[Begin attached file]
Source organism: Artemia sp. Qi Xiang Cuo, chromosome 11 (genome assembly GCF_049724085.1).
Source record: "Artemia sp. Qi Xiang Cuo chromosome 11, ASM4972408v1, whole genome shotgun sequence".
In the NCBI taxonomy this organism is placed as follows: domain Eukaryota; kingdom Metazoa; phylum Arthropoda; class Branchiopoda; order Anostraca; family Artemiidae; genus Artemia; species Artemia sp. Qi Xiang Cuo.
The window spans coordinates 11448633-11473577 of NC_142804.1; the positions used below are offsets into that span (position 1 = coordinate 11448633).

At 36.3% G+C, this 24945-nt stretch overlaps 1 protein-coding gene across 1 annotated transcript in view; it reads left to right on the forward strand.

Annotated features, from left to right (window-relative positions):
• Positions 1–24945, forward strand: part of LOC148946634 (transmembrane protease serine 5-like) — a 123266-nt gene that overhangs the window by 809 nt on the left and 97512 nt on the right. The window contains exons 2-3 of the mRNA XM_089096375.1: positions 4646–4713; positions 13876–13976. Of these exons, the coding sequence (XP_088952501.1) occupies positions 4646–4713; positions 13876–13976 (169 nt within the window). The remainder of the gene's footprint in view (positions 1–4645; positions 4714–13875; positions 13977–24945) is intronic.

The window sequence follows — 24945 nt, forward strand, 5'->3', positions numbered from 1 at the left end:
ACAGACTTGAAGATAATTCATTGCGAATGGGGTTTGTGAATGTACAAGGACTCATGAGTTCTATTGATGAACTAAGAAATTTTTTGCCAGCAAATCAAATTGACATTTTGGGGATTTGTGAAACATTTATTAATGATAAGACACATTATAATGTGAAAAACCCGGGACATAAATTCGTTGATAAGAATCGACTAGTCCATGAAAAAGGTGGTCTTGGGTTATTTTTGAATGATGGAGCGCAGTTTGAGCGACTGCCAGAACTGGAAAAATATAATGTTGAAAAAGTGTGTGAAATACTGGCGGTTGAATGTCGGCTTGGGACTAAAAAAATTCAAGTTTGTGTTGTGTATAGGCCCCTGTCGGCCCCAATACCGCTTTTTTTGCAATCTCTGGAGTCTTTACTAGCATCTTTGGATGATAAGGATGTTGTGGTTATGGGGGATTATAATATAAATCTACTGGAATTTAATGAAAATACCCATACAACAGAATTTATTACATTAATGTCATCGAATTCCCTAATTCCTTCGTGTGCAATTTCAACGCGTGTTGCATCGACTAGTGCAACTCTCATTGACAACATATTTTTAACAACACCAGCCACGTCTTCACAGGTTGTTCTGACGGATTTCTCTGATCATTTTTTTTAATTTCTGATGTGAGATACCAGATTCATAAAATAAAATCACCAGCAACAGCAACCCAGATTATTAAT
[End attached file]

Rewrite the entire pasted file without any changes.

Source organism: Artemia sp. Qi Xiang Cuo, chromosome 11 (genome assembly GCF_049724085.1).
Source record: "Artemia sp. Qi Xiang Cuo chromosome 11, ASM4972408v1, whole genome shotgun sequence".
In the NCBI taxonomy this organism is placed as follows: domain Eukaryota; kingdom Metazoa; phylum Arthropoda; class Branchiopoda; order Anostraca; family Artemiidae; genus Artemia; species Artemia sp. Qi Xiang Cuo.
The window spans coordinates 11448633-11473577 of NC_142804.1; the positions used below are offsets into that span (position 1 = coordinate 11448633).

At 36.3% G+C, this 24945-nt stretch overlaps 1 protein-coding gene across 1 annotated transcript in view; it reads left to right on the forward strand.

Annotated features, from left to right (window-relative positions):
• Positions 1–24945, forward strand: part of LOC148946634 (transmembrane protease serine 5-like) — a 123266-nt gene that overhangs the window by 809 nt on the left and 97512 nt on the right. The window contains exons 2-3 of the mRNA XM_089096375.1: positions 4646–4713; positions 13876–13976. Of these exons, the coding sequence (XP_088952501.1) occupies positions 4646–4713; positions 13876–13976 (169 nt within the window). The remainder of the gene's footprint in view (positions 1–4645; positions 4714–13875; positions 13977–24945) is intronic.

The window sequence follows — 24945 nt, forward strand, 5'->3', positions numbered from 1 at the left end:
ACAGACTTGAAGATAATTCATTGCGAATGGGGTTTGTGAATGTACAAGGACTCATGAGTTCTATTGATGAACTAAGAAATTTTTTGCCAGCAAATCAAATTGACATTTTGGGGATTTGTGAAACATTTATTAATGATAAGACACATTATAATGTGAAAAACCCGGGACATAAATTCGTTGATAAGAATCGACTAGTCCATGAAAAAGGTGGTCTTGGGTTATTTTTGAATGATGGAGCGCAGTTTGAGCGACTGCCAGAACTGGAAAAATATAATGTTGAAAAAGTGTGTGAAATACTGGCGGTTGAATGTCGGCTTGGGACTAAAAAAATTCAAGTTTGTGTTGTGTATAGGCCCCTGTCGGCCCCAATACCGCTTTTTTTGCAATCTCTGGAGTCTTTACTAGCATCTTTGGATGATAAGGATGTTGTGGTTATGGGGGATTATAATATAAATCTACTGGAATTTAATGAAAATACCCATACAACAGAATTTATTACATTAATGTCATCGAATTCCCTAATTCCTTCGTGTGCAATTTCAACGCGTGTTGCATCGACTAGTGCAACTCTCATTGACAACATATTTTTAACAACACCAGCCACGTCTTCACAGGTTGTTCTGACGGATTTCTCTGATCATTTTTTTTAATTTCTGATGTGAGATACCAGATTCATAAAATAAAATCACCAGCAACAGCAACCCAGATTATTAAT